It's the first time in his tenure that the gas tax is going down. The tax rate, which combines two different levies that are commonly known as the gas tax in the state, will go from 50.7 cents a gallon to 42.4.
The reason, according to Treasurer Elizabeth Maher Muoio, is that consumption so far this year is up, coupled with actual consumption in the previous fiscal year meeting projections.
The annual evaluation of the gas tax comes as part of a 2016 law that required state funding to support bridge and road infrastructure at $2 billion annually for eight years. The law calls for yearly adjustments to the fuel tax if receipts don't meet that level.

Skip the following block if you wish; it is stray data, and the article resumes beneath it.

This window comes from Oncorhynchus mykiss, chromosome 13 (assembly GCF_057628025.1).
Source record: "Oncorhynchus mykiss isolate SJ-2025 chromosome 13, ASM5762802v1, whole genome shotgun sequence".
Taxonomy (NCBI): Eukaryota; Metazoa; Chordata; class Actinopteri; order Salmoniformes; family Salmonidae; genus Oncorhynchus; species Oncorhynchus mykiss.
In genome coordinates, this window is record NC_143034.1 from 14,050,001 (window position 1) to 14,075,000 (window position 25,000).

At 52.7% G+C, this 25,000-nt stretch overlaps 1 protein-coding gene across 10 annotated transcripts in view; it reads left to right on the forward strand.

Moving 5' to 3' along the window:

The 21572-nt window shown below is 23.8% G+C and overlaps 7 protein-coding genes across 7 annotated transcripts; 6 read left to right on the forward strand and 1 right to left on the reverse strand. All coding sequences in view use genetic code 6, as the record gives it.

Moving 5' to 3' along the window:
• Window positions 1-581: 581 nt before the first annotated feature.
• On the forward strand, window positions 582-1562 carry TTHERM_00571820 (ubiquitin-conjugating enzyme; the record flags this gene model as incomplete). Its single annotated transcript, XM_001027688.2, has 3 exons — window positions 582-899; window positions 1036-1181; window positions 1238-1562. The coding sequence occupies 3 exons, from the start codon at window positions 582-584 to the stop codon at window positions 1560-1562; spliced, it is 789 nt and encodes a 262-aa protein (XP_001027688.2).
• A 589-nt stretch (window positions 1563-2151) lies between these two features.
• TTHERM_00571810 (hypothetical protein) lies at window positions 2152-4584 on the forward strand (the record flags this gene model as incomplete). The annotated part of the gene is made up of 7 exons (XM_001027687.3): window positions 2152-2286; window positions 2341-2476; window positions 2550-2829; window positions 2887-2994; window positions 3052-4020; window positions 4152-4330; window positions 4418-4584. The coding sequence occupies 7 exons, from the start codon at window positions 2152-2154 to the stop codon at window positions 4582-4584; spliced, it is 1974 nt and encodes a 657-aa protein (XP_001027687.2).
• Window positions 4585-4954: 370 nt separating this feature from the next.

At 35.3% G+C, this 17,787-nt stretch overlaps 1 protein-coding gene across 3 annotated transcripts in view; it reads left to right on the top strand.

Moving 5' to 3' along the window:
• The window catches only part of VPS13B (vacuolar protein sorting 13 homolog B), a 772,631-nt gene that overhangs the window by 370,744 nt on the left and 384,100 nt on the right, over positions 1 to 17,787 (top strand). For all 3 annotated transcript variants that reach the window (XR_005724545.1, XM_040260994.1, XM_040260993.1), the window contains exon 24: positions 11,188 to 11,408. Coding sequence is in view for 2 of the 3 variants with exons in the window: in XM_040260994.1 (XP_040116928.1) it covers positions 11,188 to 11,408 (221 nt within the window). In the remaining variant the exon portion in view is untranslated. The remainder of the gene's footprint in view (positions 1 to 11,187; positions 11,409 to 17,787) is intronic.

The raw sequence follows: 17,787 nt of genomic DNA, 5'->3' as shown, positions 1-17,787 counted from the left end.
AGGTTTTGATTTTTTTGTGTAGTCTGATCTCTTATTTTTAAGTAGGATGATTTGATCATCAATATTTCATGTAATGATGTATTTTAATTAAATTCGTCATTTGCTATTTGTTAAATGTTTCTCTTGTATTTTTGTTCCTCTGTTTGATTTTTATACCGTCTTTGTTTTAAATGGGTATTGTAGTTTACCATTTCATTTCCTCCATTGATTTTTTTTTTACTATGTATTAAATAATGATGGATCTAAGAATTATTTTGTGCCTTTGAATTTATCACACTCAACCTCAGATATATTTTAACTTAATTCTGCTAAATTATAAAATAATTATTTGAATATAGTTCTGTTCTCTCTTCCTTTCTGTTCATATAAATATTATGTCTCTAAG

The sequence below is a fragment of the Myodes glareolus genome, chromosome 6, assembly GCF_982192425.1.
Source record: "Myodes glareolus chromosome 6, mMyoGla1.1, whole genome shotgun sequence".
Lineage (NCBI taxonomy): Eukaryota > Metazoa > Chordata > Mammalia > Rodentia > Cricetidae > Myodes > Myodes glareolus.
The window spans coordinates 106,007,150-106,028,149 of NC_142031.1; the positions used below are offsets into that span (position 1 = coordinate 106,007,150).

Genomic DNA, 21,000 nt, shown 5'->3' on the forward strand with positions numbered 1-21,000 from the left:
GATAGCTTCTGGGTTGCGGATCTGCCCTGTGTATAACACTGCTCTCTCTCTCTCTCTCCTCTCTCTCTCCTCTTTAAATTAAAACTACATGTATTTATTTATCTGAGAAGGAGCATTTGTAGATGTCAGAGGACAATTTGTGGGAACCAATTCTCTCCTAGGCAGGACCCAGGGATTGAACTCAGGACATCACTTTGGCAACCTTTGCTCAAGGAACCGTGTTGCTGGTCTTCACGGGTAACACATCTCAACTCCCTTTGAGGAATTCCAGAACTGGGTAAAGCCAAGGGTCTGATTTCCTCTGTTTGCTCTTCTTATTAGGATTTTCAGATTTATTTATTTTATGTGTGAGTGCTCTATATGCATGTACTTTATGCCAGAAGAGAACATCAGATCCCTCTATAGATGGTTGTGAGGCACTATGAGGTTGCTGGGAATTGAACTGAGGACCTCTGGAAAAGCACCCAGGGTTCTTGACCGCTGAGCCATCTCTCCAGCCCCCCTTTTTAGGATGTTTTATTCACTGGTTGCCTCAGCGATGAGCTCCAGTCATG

The treasurer and legislative officials review revenue and set the tax rate to reach the target figure annually under the law. This year, officials say they concluded the rate would have to decrease by 8.3 cents a gallon.
Last year, the tax climbed by 9.3 cents a gallon. The year before that, it was flat, while in 2018 it climbed by more than 4 cents a gallon.
It's the fourth time Murphy's office has had to review the gas tax and the first time it's gone down in his tenure.
Murphy, a Democrat, took office in 2018. This year, he's seeking a second four-year term that would begin in 2022.
At 50.7 cents a gallon, New Jersey has the fourth-highest gas tax in the country, according to the Tax Foundation, a nonprofit tax policy center. If no other state's gas tax falls, then the 42.4 cent per gallon level that takes effect Oct. 1 would drop New Jersey down to 11th place.